What The CM Did Not Say

What The CM Did Not Say

2 August 2010
The Indian Express
Muzamil Jaleel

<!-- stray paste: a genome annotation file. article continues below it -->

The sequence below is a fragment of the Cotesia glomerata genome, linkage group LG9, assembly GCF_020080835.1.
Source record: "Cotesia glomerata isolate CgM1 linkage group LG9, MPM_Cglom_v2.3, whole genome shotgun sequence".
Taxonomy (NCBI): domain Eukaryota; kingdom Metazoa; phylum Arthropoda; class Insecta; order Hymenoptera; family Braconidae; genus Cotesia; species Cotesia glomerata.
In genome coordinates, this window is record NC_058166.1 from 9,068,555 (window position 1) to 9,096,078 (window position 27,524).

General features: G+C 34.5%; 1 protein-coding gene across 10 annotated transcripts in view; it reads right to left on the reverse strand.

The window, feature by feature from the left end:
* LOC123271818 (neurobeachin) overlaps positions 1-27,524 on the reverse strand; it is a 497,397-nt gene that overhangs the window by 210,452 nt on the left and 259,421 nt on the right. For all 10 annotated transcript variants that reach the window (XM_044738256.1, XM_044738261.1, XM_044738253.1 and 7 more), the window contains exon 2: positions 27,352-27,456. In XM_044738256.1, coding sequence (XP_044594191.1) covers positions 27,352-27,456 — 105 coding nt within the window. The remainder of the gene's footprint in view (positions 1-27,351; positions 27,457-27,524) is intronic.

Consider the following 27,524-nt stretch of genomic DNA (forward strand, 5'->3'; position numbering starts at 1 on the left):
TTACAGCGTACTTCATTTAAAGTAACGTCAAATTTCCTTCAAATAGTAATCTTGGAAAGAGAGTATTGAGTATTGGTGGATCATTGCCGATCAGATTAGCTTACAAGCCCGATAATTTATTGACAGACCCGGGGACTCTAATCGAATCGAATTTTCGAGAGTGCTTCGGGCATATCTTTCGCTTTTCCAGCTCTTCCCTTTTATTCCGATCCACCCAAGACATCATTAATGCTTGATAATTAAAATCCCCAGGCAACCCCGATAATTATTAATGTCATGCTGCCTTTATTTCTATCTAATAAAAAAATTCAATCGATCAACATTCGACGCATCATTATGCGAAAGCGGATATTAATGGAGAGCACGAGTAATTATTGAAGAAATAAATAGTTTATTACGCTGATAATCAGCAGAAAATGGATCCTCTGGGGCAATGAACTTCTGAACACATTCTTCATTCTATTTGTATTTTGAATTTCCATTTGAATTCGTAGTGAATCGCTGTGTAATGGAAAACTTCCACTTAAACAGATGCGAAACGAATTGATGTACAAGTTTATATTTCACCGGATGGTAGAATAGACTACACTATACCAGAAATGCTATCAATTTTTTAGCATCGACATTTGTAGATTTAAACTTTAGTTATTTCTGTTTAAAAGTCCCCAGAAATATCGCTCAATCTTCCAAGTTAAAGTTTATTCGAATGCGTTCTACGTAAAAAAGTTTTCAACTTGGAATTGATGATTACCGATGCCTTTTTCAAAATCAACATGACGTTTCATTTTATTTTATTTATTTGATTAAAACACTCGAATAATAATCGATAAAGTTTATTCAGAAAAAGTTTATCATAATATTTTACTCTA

Srinagar: At his press conference in New Delhi today and in the run-up to it, Jammu and Kashmir Chief Minister Omar Abdullah invoked the Indo-Pak dialogue, the Armed Forces Special Powers Act, talks with separatists, a political package for the state - whatever that means - and an economic package for the unemployed, those across the LoC, and for families of those killed in the last two months. What went unsaid is the fact that none of these is directly related to the ongoing violence and anger on the street. Clearly, Omar has found in the “larger Kashmir issue” a fig-leaf big enough to hide the failure of his government to deliver on its promises and break the killing-protest-killing cycle that’s gripped the state. What hasn’t helped is his rapidly eroding credibility. Consider the following: * When the Centre asked him to talk directly to the people on Sunday evening, this was the third time he was being told to do so, the second time in this crisis. But Omar’s words didn’t help. Minutes after his TV address was over, most neighbourhoods in Srinagar held night protests; police blocked the Gupkar road where the CM lives to prevent a possible protest march. Ironically, the state Information Department distributed a CD with Omar’s appeal, exactly the same mode of communication used by hardline leader Masarat Alam from hiding. * Since the violence began on June 11, there have been several windows of relative calm but Omar has frittered them away. Instead of actively stepping in and helping bridge the government-citizen divide, he went to two meetings with party workers in the comparatively peaceful towns of Kangan and Handwara. In July, in Anantnag, he promised action within 24 hours against policemen involved in the killing of three young men in the town. That promise remains on paper, the FIR filed in the case mentions “unidentified gunmen.” n Omar hasn’t visited a single hospital or been seen with a single family mourning the loss of someone killed. Of the 37 people killed, 13 are teenagers while two are children. * As evidence of his claim of restraint, he compared these numbers with those of the dead and injured during the Amarnath land agitation in June 2008 when 60 protestors were killed in police and CRPF firing. This was seen by many here as insensitive. * One of his poll promises was to introduce “non-lethal crowd-control” and not allow the use of live ammunition while dealing with mobs. No progress has been made on that front so far. * After the situation worsened in north Kashmir, Omar quickly divided the Valley into two police zones. A special IGP was posted in north Kashmir, who was asked to act independent of the main IGP. Public resentment against the local police demoralized the force. Recently, two senior police officers, including an SSP, stayed away from their beats in volatile Baramulla fearing public wrath. Sources said thousands of men and officers have prepared civilian identity cards because otherwise they cannot visit their families. There is gathering public pressure on the policemen. * The civilian administration is virtually defunct. In fact, a report filed by the J-K Police’s CID wing says that attendance in government offices is barely 5 per cent during a strike call in the current crisis. The government has appointed magistrates from civil departments to accompany police during the protests but no one has showed up ever. Even the Srinagar Municipal Corporation does not send out its men to collect garbage without police escort. * On Friday, when senior officers of the police and CRPF complained to Omar about how and why their hands were tied, the Chief Minister asked for firmer action to curb the protests. But when told about the judicial inquiry that inevitably follows any such crackdown, Omar is said to have downplayed the impact of an inquiry. This has sent mixed signals. * His government and his party differ in public. For example, while the government arrested top separatist leaders, the National Conference publicly called for their immediate release.


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